Angola’s energy transition continues to power the country’s grid and cultivate socioeconomic opportunities. Angola is among Africa’s top oil producing nations, with oil reserves estimated at 9 billion barrels, gas reserves at 11 trillion cubic feet and production measured at approximately 1.22 million barrels of oil per day in 2021. With the oil and gas sector accounting for one third of the country’s GDP and 90% of exports, the government is committed to diversifying the economy to address the overreliance on oil.
Diversification includes plans for multisector development driven by the country’s energy transition. Key opportunities have emerged from this strategic move such as the phased development of a new renewable energy sector, increased electrification targets, environmental protection and the co-benefits of job creation and skills transfer.
Renewable energy sector plans include investment in hydropower which has the potential to be a key source of energy in Angola. Hydropower is set to contribute a significant portion of the country’s energy supply and is estimated to have an 18.2 GW generating capacity. However, currently only 20% the capacity is being utilized. In this regard, 100 sites have already been identified as ideal for hydropower generation with combined capacity of 600 MW.
Meanwhile, on the solar energy side, Angola’s geographic positioning allows for optimal solar power potential with capacity to generate between 1,350 – 2,070 kWh of solar energy. The Angolan government aims to install 100 MW of solar panels by 2025. Moreover, an additional 100 MW of energy could be sourced from up to five potential wind farms in the southern region of Angola.
Energy transition benefits in Angola
The government of Angola is committed to ensuring that renewable energy comprises 70% of the country’s energy matrix by 2025 which would also assist to reduce carbon emissions by up to 14% by 2030.
Developing the renewable energy sector and fast tracking the country’s energy transition will grow Angola’s overall economy. The renewable energy sector will have a ripple effect on the economy, with different sectors benefitting, as it promotes growth and stability. This includes increased access to electricity, job creation, skills transfer, and environmental protection.
Access to electricity in Angola currently stands at 45%, with 65% representing urban access and only 6% rural access. As one of the key drivers of the energy transition, the Angolan government has been able to prioritize increased access to electricity for all citizens and aims to ensure 9.9 GW of installed generation capacity by 2025, together with a national electrification target of 60%.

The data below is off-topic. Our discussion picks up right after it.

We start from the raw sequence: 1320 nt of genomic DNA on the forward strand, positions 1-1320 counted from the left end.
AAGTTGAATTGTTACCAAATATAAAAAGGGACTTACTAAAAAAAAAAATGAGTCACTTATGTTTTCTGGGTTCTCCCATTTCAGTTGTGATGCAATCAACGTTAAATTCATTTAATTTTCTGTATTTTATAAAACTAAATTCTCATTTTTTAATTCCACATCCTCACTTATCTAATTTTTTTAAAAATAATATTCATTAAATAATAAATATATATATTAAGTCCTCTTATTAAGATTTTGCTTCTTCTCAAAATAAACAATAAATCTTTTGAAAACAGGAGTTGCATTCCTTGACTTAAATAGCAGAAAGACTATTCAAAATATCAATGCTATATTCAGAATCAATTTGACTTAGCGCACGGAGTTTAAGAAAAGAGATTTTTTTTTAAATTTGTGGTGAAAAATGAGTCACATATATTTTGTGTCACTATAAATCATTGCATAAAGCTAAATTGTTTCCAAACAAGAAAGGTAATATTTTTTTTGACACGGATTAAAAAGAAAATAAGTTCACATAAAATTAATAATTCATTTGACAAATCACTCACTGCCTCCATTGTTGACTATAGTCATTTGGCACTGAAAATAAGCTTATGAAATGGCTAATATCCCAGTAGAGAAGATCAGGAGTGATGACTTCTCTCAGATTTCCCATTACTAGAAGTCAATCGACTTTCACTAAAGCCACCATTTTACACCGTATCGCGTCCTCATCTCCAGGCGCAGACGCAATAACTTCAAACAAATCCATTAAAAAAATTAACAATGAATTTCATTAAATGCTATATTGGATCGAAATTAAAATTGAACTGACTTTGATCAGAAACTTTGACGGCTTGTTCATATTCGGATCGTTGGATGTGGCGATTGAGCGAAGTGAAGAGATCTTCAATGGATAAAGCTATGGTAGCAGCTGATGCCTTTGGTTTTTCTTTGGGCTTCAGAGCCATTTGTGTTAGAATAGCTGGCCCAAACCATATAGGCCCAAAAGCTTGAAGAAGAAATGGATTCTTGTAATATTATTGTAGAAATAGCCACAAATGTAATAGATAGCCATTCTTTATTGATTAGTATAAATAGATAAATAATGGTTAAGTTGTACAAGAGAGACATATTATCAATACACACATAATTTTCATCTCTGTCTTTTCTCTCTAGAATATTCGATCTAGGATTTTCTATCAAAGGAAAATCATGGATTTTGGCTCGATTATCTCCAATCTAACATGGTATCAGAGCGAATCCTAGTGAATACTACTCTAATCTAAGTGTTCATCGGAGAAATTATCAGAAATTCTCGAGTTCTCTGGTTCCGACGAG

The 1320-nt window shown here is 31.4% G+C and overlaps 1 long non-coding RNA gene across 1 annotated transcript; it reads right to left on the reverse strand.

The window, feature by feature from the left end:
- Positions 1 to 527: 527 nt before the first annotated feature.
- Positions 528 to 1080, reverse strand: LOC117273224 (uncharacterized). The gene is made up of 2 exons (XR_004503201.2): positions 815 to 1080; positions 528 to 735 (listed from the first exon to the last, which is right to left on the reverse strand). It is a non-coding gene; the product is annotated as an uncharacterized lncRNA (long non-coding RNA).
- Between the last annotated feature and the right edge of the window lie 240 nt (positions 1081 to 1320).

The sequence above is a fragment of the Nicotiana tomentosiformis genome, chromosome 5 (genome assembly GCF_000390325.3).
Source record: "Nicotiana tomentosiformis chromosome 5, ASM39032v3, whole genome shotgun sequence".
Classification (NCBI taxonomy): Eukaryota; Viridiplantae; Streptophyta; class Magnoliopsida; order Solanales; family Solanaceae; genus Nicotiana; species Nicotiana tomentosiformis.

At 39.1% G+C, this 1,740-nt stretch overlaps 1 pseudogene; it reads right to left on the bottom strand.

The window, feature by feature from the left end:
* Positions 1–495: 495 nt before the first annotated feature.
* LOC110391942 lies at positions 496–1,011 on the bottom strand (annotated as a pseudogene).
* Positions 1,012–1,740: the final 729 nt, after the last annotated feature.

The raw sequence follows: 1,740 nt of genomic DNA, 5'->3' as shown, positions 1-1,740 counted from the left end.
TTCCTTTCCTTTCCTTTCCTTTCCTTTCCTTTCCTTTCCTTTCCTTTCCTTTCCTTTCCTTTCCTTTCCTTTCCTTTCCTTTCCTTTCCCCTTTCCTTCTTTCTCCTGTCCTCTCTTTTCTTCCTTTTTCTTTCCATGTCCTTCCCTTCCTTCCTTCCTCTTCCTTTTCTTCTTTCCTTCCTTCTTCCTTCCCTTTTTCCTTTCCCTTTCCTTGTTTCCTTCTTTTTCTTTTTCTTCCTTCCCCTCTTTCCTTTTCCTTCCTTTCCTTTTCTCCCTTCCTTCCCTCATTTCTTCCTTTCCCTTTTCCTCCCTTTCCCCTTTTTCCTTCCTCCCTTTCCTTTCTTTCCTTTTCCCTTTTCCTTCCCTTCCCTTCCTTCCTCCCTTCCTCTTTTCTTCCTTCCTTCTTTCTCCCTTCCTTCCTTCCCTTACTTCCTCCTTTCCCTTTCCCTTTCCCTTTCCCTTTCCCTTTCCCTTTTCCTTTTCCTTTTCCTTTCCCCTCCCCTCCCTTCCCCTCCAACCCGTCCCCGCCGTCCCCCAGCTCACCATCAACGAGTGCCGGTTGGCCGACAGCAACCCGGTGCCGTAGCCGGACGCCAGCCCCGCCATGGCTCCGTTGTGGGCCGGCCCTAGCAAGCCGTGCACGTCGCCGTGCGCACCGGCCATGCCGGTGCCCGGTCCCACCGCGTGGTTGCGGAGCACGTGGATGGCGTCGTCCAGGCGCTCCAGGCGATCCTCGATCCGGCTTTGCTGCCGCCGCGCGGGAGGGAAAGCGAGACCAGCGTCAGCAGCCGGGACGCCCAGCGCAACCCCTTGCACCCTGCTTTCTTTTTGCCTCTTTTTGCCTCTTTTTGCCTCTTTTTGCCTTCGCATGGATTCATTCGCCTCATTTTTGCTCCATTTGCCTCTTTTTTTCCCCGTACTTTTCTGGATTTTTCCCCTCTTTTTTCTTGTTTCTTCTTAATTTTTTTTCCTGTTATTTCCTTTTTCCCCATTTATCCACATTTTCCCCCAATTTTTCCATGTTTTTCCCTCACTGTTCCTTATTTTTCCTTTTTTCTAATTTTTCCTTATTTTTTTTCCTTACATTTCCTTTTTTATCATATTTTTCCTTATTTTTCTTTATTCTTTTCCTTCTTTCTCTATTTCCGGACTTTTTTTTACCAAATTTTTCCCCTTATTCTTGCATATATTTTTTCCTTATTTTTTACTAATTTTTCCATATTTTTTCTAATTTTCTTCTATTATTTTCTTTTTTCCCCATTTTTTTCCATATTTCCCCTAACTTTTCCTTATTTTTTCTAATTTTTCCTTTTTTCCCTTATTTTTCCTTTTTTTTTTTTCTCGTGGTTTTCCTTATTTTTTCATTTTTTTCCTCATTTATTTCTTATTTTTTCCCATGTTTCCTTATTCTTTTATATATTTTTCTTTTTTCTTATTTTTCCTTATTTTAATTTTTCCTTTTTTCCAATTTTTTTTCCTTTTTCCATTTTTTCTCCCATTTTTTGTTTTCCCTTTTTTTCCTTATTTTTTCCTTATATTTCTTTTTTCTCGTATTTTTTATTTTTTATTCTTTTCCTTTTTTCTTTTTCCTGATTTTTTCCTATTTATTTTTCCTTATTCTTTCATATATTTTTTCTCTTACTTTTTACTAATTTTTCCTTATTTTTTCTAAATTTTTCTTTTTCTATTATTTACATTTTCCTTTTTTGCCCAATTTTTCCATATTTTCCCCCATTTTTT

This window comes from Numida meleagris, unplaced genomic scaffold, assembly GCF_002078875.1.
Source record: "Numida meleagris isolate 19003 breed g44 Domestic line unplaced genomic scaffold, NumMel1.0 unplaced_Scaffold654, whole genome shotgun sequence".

The increase in electricity access will further stimulate Angola’s socio-economic growth. On the back of the energy transition, Angola’s national oil company, Sonangol, signed a $1.5 billion deal to develop the country’s solar and water capacity with solar-project developer, Sun Africa, and US-based, Africa Global in 2021. Such large-scale renewable energy deals serve to not only contribute to Angola’s power grid, but also to create employment opportunities for the local workforce as stipulated in contractual agreements with international firms.
Notably, job creation will be enhanced across, not only the renewable energy sector, but various associated sub-sectors including industrialization, agriculture, transportation, and infrastructure. As one of Africa’s emerging economies, Angola’s renewable energy sector serves as a catalyst for job creation across multiple areas of the economy. The International Energy Agency estimates that globally, by 2030, 25 million jobs will be created from the renewable energy sector, and Angola is not exempt from this. Renewable energy, therefore, is key to stimulating job creation across the Angolan economy.
Although the energy transition is able to critical job opportunities, knowledge gaps still exist for the local workforce. In Angola, the government has ensured that skills transfer materializes for its local workforce via Presidential Decree no. 271/20 of October 2020 – this outlines mandatory requirements for all firms operating in the southern African country to ensure knowledge transfer to the national labour force.
Detailed programs on training, technical skills development and technology transfer as well as evidence of improvement of Angolan local staff skills must be provided. International investors in the renewable energy sector enable skills transfer across technology and infrastructure sectors. Skills transfer is particularly important to Africa’s self-sufficiency and reducing the reliance on foreign workers, hence empowering the local labour force.
Angola’s energy transition also provides opportunities for environmental protection such as improving local water and soil quality, protection of domestic biodiversity, reforestation, protection of the country’s mangroves and mitigation against the impacts of climate change. Not only does energy transition ensure energy security but it also protects Angola’s environment while creating opportunities in other sectors such as tourism. Angola’s energy transition, therefore, does not solely benefit the energy sector, but will stimulate growth for the entire economy.